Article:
Friday, October 17, 2008
The Trials and Tribulations of Breastfeeding
Whether or not to breastfeed was never really a decision I had to make. I always knew that I would. My mother breastfed me and my sisters; to me, it just seemed natural. Which is why, I guess, it was so surprising and frustrating when it wasn't quite that easy.
Before O was born, I thought breastfeeding would be this wonderful experience. It's all natural, it's how our bodies were built - it should be a breeze, right? Not exactly. In the hospital, the first time I tried to feed O, nothing seemed to work right. No milk (which is normal), O didn't seem to "root", I couldn't quite figure out how to hold my boob, and my nipples took one look at that gaping mouth and said NO WAY. Two meetings with a lactation consultant later, and we were using a nipple shield. Not that that solved all our problems - that thing presents a plethora of problems all on its own.
Then there was the issue of O not wanting to wake up every 2 - 4 hours to eat. He was tired after 44 hours of labor - and so was I!
Once we got home and my milk came in, we continued to struggle with the shield. It was near impossible to get it on properly while juggling a screaming, hungry newborn. Then, if he would stop eating at any point, the shield would simply continue to fill up with milk and leak. And on the really fun days, O would pull it off and spill milk everywhere.
Then, when O was about 3 weeks old, suddenly he had terrible colicky behavior. The nurses hotline and doctor brushed it off, telling us he probably had colic, and we'd just have to wait it for - for the next 5 months. We knew that there had to be another explanation - in addition to the yelling, screaming, and literally no sleeping, O would writhe in pain and be unable to pass gas or have a bowel movement. There was something going on in there.
We read every article we could find, and we found that one of the biggest offenders is milk - not my breastmilk, but the dairy I was eating and passing on to O via my milk. Babies cannot digest the milk proteins (caseins) in milk, which is why they cannot have cows milk until they are a year old. Some babies are sensitive to what their mothers eat. While the pediatrician continued to tell us there was no way what I was eating could possibly affect O, we eliminated dairy from my diet and voila - instant improvement. Literally overnight, the problem got immensely better. We added probiotics to his diet, and those helped even more. I was off dairy for about 4 months, which was HARD (I LOVE dairy!), but so obviously well worth it, it wasn't even worth the discussion.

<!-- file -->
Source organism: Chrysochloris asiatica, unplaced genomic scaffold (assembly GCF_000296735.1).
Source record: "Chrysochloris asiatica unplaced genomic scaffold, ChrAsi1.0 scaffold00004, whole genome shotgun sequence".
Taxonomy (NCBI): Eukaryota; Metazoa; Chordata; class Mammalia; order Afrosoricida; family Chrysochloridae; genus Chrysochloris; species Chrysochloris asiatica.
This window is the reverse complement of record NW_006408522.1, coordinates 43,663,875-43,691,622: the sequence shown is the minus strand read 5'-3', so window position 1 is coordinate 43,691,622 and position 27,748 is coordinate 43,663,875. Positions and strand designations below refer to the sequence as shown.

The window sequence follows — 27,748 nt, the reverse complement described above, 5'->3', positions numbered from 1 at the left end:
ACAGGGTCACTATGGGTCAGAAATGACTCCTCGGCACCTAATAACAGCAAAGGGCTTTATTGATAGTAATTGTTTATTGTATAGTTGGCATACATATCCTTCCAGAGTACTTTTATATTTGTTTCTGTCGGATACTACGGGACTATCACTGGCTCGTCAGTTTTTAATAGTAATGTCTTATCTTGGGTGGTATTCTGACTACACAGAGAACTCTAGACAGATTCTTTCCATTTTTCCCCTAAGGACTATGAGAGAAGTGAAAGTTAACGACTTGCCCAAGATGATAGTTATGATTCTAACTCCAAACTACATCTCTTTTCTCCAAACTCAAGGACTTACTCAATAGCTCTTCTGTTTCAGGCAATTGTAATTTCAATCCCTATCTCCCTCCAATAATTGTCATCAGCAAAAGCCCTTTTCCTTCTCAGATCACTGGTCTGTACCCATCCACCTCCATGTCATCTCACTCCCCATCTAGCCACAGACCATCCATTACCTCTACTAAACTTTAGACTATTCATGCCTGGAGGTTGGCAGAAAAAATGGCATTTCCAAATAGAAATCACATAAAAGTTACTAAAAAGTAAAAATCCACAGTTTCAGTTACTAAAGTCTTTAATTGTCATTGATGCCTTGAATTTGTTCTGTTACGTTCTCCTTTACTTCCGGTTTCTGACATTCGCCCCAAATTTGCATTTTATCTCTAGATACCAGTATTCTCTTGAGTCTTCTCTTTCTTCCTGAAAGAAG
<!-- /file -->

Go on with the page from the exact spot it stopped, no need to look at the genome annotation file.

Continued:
Then there was the clogged duct. Lucky for me, this only occurred once, and didn't get infected. Imagine being engorged and not being able to get any relief - for days.
Eventually though, we got the hang of it. It took us a good 3 months to completely get rid of the shield. It was liberating when I did. I was finally able to eat dairy again, and as O approaches his first year, he seems to be able to tolerate it as well. We continue to use the probiotics.
O gave up bottles at 7 months, and gets most of his milk through a sippy cup these days. We still have our night time routine of nursing, however. Some days, my mind ticks through all the things I need to get done before the day is over, and I wish he would hurry up and finish. But I have to continue to remind myself that this time will be over soon, and it won't be too long until O doesn't want to sit and cuddle in my lap before bed. I try to remember to enjoy that time.
I am so glad I breastfed. It wasn't always easy (the biggest plus side was having food whenever we left the house, no matter what!), but I don't think it is supposed to be. It can be a bonding experience. It's a gift I gave O for his first year of life.